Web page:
Massachusetts-based MD10 has been testing RFID temporary “tattoos” that detect various illness and monitor health conditions, sending data to healthcare professionals via a tiny built-in antenna. As reported in 21st Century Wire, first responders can scan an injured person’s RFID tattoo for allergies or medical conditions before administering medications. Doctors can be alerted to a patient’s impending heart attack hours before onset. The potential for improved healthcare is tremendous.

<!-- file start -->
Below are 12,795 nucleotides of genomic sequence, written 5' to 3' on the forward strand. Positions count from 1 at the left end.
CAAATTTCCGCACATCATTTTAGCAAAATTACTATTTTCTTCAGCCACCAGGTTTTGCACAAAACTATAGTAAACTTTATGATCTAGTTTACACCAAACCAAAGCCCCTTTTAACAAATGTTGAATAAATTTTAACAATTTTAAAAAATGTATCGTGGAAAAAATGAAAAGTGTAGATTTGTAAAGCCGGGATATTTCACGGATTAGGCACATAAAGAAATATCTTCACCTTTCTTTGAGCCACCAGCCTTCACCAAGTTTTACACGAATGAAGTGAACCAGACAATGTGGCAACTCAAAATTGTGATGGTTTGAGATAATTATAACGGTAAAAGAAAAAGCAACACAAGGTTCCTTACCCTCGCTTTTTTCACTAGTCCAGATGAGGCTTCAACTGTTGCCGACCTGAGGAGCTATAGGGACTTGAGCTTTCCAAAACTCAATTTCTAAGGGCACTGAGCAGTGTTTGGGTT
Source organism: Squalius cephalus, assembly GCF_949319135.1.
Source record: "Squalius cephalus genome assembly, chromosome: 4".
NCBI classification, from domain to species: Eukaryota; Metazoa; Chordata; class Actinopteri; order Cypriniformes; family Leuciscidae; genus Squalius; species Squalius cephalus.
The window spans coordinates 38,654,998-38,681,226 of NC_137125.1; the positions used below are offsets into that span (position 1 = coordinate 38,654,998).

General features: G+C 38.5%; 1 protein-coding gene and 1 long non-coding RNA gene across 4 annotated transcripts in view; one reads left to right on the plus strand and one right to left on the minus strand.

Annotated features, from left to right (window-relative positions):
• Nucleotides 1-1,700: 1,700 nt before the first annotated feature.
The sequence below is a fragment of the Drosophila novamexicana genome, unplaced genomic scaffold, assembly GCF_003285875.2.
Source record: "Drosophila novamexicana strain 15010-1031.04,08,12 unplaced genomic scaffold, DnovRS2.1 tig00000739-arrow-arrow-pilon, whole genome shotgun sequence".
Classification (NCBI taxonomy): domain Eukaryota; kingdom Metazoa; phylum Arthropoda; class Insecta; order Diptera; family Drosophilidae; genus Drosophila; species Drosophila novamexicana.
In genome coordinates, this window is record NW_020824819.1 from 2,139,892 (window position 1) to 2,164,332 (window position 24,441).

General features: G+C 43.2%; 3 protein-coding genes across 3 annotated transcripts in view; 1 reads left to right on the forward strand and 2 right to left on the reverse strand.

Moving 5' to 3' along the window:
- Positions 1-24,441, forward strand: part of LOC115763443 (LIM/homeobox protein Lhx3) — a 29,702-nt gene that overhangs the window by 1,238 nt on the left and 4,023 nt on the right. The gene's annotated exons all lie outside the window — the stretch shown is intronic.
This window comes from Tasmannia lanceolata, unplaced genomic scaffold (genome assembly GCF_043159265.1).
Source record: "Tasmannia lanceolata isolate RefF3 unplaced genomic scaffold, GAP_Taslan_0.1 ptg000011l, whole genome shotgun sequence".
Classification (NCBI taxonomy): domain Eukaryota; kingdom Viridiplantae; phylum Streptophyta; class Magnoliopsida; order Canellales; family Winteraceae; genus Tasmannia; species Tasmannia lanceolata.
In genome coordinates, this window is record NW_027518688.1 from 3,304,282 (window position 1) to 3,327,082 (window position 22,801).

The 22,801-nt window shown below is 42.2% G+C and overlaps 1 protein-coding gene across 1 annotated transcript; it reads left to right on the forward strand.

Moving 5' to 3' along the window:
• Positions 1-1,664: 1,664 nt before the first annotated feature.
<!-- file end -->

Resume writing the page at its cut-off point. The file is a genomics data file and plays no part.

But wait, there’s more: these flat RFID tattoos, called Biostamps, can also store passwords. The Biostamp communicates with the user’s mobile phone to authenticate the user’s identity. At the D11 conference, Motorola announced an initiative that would incorporate Biostamps into mobile phone and tablet authentication, adding a high degree of security to e-devices and cloud-based apps. It’s yet another application of RFID that began with inventory storage and tracking, and we’re proud to be leaders in RFID technology.
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